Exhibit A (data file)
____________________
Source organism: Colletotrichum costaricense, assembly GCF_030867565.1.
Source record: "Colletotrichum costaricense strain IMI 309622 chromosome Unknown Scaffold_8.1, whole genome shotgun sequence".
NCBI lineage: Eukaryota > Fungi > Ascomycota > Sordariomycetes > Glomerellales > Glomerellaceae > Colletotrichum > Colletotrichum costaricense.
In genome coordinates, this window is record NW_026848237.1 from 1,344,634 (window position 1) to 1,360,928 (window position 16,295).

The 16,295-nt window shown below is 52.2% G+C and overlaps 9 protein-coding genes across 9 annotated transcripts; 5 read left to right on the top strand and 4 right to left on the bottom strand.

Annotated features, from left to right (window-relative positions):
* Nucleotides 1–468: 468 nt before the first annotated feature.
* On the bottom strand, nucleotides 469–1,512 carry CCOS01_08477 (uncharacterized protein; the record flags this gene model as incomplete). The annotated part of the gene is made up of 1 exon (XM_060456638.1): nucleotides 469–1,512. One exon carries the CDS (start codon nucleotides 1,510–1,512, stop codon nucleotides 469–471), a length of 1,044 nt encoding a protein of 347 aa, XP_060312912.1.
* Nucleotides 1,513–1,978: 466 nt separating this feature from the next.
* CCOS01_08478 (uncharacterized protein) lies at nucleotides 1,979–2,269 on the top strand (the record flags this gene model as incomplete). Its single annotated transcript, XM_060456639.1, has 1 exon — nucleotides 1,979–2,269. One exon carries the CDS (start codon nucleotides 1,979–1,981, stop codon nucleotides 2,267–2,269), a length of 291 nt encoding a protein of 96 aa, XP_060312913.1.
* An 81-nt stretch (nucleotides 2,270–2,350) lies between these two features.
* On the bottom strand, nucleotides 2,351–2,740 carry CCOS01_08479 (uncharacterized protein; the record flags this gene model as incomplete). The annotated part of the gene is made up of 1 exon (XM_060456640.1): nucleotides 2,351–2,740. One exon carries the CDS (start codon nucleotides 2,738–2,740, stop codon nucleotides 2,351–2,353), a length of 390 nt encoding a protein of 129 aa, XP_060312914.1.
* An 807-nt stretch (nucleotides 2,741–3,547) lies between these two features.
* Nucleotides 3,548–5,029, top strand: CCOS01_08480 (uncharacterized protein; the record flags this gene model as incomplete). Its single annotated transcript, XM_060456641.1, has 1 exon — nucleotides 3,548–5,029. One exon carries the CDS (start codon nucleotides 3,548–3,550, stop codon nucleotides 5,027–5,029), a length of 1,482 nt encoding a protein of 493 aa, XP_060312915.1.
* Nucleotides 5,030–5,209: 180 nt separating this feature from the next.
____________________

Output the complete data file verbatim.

Source organism: Colletotrichum costaricense, assembly GCF_030867565.1.
Source record: "Colletotrichum costaricense strain IMI 309622 chromosome Unknown Scaffold_8.1, whole genome shotgun sequence".
NCBI lineage: Eukaryota > Fungi > Ascomycota > Sordariomycetes > Glomerellales > Glomerellaceae > Colletotrichum > Colletotrichum costaricense.
In genome coordinates, this window is record NW_026848237.1 from 1,344,634 (window position 1) to 1,360,928 (window position 16,295).

The 16,295-nt window shown below is 52.2% G+C and overlaps 9 protein-coding genes across 9 annotated transcripts; 5 read left to right on the top strand and 4 right to left on the bottom strand.

Annotated features, from left to right (window-relative positions):
* Nucleotides 1–468: 468 nt before the first annotated feature.
* On the bottom strand, nucleotides 469–1,512 carry CCOS01_08477 (uncharacterized protein; the record flags this gene model as incomplete). The annotated part of the gene is made up of 1 exon (XM_060456638.1): nucleotides 469–1,512. One exon carries the CDS (start codon nucleotides 1,510–1,512, stop codon nucleotides 469–471), a length of 1,044 nt encoding a protein of 347 aa, XP_060312912.1.
* Nucleotides 1,513–1,978: 466 nt separating this feature from the next.
* CCOS01_08478 (uncharacterized protein) lies at nucleotides 1,979–2,269 on the top strand (the record flags this gene model as incomplete). Its single annotated transcript, XM_060456639.1, has 1 exon — nucleotides 1,979–2,269. One exon carries the CDS (start codon nucleotides 1,979–1,981, stop codon nucleotides 2,267–2,269), a length of 291 nt encoding a protein of 96 aa, XP_060312913.1.
* An 81-nt stretch (nucleotides 2,270–2,350) lies between these two features.
* On the bottom strand, nucleotides 2,351–2,740 carry CCOS01_08479 (uncharacterized protein; the record flags this gene model as incomplete). The annotated part of the gene is made up of 1 exon (XM_060456640.1): nucleotides 2,351–2,740. One exon carries the CDS (start codon nucleotides 2,738–2,740, stop codon nucleotides 2,351–2,353), a length of 390 nt encoding a protein of 129 aa, XP_060312914.1.
* An 807-nt stretch (nucleotides 2,741–3,547) lies between these two features.
* Nucleotides 3,548–5,029, top strand: CCOS01_08480 (uncharacterized protein; the record flags this gene model as incomplete). Its single annotated transcript, XM_060456641.1, has 1 exon — nucleotides 3,548–5,029. One exon carries the CDS (start codon nucleotides 3,548–3,550, stop codon nucleotides 5,027–5,029), a length of 1,482 nt encoding a protein of 493 aa, XP_060312915.1.
* Nucleotides 5,030–5,209: 180 nt separating this feature from the next.